Texas Rangers serve Apple a warrant for Texas mass murderer’s iPhone SE

“Texas Rangers investigating the mass shooting in Sutherland Springs have served a search warrant on Silicon Valley giant Apple Inc. and are seeking digital photos, messages, documents and other types of data that might have been stored by gunman Devin Patrick Kelley, who was found with an iPhone after he killed himself,” The San Antonio Express-News reports.

“Court records obtained by the San Antonio Express-News show Texas Ranger Kevin Wright obtained search warrants on Nov. 9 for files stored on Kelley’s iPhone, a second mobile phone found near his body and for files stored in Kelley’s iCloud account — Apple’s digital archive that can sync iPhone files,” The San Antonio Express-News reports. “Apple’s policy regarding iCloud content states that material may be provided to law enforcement agencies if they obtain search warrants. The court records don’t show whether authorities have obtained the files from Kelley’s phones… Court records show Kelley was found with an iPhone SE, and he also had a second phone that has gone unmentioned by authorities — a low-tech LG 328BG. A photo included in the application for the search warrant shows Kelley’s silver and white iPhone was spattered with blood.”

“Authorities believe Kelley killed himself during the high-speed pursuit,” The San Antonio Express-News reports. “Investigators discovered a pistol under his feet, and his silver and white iPhone SE was sitting on the vehicle’s front floorboard. Two days after the shooting, a second phone, the black LG model, was found in a pocket in the driver’s side door, and officials want access to the device to forensically search for evidence of capital murder.”

Read more in the full article here.

MacDailyNews Take: As we wrote on November 9th, “This is, of course, not about breaking into a locked iPhone. This is about expediting any court order to retrieve whatever, if anything, is backed up in iCloud.”

Apple says it reached out to FBI to assist with Texas mass murderer’s iPhone – November 9, 2017
FBI may have lost critical time unlocking Texas mass murderer’s Apple iPhone – November 8, 2017
FBI unable to access Texas mass murder’s locked phone – November 7, 2017
Apple CEO Cook tweets condolences for victims of mass murder in First Baptist Church of Sutherland Springs, Texas – November 6, 2017
Tim Cook’s refusal to create iPhone backdoor for FBI vindicated by ‘WannaCry’ ransomware attack on Windows PCs – May 15, 2017
Bungling Microsoft singlehandedly proves that ‘backdoors’ are a stupid idea – August 10, 2016
U.S. Congressman Ted Lieu says strong encryption without backdoors is a ‘national security priority’ – April 29, 2016
iPhone backdoors would pose a threat, French privacy chief warns – April 8, 2016
The U.S. government’s fight with Apple could backfire big time – March 14, 2016
Obama pushes for iPhone back door; Congressman Issa blasts Obama’s ‘fundamental lack of understanding’ – March 12, 2016
U.S. Attorney General Loretta Lynch backs U.S. government overreach on The Late Show with Stephen Colbert – March 11, 2016
Former CIA Director: FBI wants to dictate iPhone’s operating system – March 11, 2016
FBI warns it could demand Apple’s iPhone code and secret electronic signature – March 10, 2016
California Democrat Diane Feinstein backs U.S. government overreach over Apple – March 10, 2016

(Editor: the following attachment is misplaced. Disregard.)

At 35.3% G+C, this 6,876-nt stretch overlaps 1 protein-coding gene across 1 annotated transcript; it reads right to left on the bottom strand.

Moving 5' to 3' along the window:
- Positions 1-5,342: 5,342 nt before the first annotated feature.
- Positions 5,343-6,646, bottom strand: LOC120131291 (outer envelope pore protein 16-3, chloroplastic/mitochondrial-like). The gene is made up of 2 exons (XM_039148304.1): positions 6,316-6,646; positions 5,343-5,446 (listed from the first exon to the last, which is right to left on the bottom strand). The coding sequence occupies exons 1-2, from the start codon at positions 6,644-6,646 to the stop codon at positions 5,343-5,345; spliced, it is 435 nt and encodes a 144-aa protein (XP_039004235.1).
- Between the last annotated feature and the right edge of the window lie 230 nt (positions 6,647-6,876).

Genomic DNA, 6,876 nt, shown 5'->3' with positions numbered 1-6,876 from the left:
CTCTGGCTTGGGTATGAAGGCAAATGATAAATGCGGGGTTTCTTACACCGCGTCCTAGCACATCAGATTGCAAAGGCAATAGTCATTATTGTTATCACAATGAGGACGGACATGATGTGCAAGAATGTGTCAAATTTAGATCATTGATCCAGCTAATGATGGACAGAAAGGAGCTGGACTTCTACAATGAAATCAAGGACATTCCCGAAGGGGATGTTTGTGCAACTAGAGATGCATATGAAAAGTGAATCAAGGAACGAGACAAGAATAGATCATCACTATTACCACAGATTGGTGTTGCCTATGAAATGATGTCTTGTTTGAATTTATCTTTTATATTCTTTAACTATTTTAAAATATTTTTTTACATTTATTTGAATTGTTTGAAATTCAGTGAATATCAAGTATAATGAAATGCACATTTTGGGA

Snowden: U.S. government’s claim it can’t unlock San Bernardino iPhone is ‘bullshit’ – March 10, 2016
Apple could easily lock rights-trampling governments out of future iPhones – February 20, 2016
Apple CEO Tim Cook lashes out at Obama administration over encryption, bemoans White House lack of leadership – January 13, 2016
Obama administration demands master encryption keys from firms in order to conduct electronic surveillance against Internet users – July 24, 2013


      1. “Perhaps to see if anyone else was involved?”

        We know the gunman operated alone the day of the shooting and the guns were obtained legally.

        Unless he was part of the ISIS network, already disproven, who else could possibly be involved?

        Maybe his redneck buddies at the rural roadhouse drinking Russian beer and colluding about church worshippers?

        My point is, nothing can be obtained from this high and mighty drill except a waste of taxpayer dollars.

        But by all means Apple, cooperate with authorities …

  1. Not only is he dead and not apt to be prosecuted but with all the witnesses what other proof do they need that he did this. This sounds like overkill/overreach. Perhaps they’re still trying to find out why he did this. Or to make it into some other crime, like terrorism. But they will never call it terrorism because he is white.

    1. The definition of terrorism “the unlawful use of violence and intimidation, especially against civilians, in the pursuit of political aims.” includes a political aspect and from all indications that I’ve seen so far this is not the case.

    2. Two possibilities come to mind for interest in obtaining information on those phones. First, planning and/or involvement by any other persons living or dead for the incident. Second, lots of cold cases out there, possible connection to those closed cases furthering or completing those investigations.

  2. When testing alternatives courses in my mind as an attorney, I find myself asking more and more, “Who’s to complain?” I suppose a esoteric question about privacy could come to mind, but I don’t quite get there on this one.

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